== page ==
A cockroach’s blood is not blood. Instead, it is a fluid called hemolymph. This fluid is used as a reservoir and helps transport nutrients to the different parts of the body. It also helps maintain the body’s hydrostatic pressure. Hemolymph also bathes the visceral organs. This fluid contains both colourless plasma and haemocytes, which help in the process of phagocytosis, coagulation, and wound healing.
Cockroaches’ blood is clear or whitish in color. It contains no red or purple hemoglobin, which gives human blood its red color. In addition, the fluid is non-aerobic and does not flow like human or animal blood. It is composed of proteins, carbohydrates, and fats.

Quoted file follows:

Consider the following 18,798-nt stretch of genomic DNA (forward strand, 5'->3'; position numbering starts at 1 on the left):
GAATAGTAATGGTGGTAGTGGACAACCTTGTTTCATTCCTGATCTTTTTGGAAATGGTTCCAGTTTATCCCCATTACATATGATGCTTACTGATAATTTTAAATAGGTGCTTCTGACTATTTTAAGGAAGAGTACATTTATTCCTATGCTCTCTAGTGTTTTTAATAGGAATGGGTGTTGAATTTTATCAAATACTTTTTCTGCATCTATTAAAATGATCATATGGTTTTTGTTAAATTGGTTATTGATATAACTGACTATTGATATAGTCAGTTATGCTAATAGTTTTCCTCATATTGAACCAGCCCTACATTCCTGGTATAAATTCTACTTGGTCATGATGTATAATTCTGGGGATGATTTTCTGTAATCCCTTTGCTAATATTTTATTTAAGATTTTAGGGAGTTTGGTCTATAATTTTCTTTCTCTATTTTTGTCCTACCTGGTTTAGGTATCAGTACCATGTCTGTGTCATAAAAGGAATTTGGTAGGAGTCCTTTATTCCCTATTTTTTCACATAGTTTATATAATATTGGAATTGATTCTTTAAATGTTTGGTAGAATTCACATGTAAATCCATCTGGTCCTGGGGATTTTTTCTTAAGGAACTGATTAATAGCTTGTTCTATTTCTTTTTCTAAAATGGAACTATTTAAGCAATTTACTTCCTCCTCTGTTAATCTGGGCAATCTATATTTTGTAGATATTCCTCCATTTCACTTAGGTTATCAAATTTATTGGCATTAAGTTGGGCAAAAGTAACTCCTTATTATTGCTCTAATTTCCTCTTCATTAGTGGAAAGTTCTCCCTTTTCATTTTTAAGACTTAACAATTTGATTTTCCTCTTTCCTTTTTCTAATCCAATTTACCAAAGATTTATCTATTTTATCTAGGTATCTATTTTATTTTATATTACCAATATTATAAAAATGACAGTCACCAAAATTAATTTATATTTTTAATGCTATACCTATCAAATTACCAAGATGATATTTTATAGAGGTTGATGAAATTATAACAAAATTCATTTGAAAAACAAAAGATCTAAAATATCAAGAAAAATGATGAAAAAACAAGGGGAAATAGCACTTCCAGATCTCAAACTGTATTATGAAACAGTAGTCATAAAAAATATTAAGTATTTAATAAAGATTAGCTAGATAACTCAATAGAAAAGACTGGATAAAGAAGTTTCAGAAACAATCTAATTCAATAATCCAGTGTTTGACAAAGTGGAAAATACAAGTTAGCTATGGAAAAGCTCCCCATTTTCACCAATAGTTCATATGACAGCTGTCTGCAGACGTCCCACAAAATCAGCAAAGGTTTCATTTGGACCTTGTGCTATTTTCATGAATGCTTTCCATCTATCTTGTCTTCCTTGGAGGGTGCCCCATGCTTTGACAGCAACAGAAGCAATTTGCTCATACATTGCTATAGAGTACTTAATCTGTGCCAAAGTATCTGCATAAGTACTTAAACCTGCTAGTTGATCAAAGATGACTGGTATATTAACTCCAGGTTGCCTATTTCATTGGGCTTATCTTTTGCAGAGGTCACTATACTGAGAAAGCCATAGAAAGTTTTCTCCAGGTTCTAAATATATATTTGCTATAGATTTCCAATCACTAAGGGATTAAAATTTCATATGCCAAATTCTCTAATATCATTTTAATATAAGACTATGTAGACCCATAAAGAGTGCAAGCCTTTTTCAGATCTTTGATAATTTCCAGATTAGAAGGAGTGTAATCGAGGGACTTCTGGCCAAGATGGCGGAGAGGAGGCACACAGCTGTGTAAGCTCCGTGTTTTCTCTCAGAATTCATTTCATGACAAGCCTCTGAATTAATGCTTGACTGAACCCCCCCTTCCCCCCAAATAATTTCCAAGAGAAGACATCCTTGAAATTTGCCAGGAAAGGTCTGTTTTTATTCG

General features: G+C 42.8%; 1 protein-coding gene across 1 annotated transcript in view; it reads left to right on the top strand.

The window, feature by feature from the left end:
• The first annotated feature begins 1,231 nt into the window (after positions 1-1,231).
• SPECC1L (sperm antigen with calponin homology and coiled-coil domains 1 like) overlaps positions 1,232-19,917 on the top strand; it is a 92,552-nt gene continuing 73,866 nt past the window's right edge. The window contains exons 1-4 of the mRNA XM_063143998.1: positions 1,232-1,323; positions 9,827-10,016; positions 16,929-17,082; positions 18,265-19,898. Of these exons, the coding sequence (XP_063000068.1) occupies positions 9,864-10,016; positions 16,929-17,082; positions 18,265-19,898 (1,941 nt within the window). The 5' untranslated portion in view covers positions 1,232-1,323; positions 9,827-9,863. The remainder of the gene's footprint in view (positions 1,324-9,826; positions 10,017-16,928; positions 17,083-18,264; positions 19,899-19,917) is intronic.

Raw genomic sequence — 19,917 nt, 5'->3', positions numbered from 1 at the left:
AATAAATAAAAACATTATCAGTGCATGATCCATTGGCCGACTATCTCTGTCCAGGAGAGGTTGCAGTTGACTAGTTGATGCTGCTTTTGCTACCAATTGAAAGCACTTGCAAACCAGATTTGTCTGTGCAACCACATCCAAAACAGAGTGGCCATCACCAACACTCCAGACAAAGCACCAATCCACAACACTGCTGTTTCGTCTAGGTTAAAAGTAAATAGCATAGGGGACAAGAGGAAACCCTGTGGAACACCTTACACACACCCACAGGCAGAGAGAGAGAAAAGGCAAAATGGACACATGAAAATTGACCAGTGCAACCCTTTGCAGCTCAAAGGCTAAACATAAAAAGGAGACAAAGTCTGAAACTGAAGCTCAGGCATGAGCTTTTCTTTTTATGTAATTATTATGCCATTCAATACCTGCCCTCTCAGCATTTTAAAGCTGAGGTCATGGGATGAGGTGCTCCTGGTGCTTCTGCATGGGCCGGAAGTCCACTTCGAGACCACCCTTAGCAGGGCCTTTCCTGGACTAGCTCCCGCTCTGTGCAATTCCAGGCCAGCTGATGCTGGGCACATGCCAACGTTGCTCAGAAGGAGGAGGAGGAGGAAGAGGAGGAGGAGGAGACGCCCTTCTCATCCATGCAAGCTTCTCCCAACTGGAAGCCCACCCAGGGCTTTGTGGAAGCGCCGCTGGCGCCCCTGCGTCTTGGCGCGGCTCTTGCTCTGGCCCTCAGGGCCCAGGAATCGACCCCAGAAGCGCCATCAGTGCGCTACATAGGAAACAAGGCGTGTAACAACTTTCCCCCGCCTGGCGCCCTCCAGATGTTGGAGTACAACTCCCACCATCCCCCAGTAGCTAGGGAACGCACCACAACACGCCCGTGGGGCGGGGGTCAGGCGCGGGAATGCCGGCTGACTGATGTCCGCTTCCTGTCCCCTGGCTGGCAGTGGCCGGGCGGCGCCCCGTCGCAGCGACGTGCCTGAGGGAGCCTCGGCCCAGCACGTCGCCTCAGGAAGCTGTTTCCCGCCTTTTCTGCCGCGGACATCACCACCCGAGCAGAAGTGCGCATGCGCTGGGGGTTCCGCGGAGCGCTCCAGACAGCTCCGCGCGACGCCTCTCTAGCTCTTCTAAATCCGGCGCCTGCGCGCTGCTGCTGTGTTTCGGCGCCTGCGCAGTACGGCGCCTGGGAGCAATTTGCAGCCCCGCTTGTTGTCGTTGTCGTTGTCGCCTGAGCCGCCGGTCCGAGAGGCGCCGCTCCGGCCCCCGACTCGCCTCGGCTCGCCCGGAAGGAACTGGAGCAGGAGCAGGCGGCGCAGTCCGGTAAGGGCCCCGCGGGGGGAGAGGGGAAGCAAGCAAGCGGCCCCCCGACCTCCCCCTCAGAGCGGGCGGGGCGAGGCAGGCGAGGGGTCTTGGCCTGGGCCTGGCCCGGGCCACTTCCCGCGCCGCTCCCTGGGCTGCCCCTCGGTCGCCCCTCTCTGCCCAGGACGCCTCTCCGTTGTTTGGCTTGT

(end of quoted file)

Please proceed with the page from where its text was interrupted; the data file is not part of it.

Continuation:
A cockroach’s blood circulates through open veins and capillaries, not in closed ones like those in humans. This means that the cockroach’s blood does not pump under pressure like human blood does. It sloshes around in its tissues. It does not have a heart with 13 chambers, but if it does get hurt, its blood will clot.
The hemolymph of a cockroach is made up of a mixture of proteins, amino acids, carbohydrates, and lipids. It contains about twenty to fifty percent water. The fluid also contains hemocytes. These cells play a vital role in immunity. They help protect the young from harmful pathogens and strengthen the immune system. The fluid also transports materials and flushes toxins from the body. Without it, cockroaches would not be able to survive.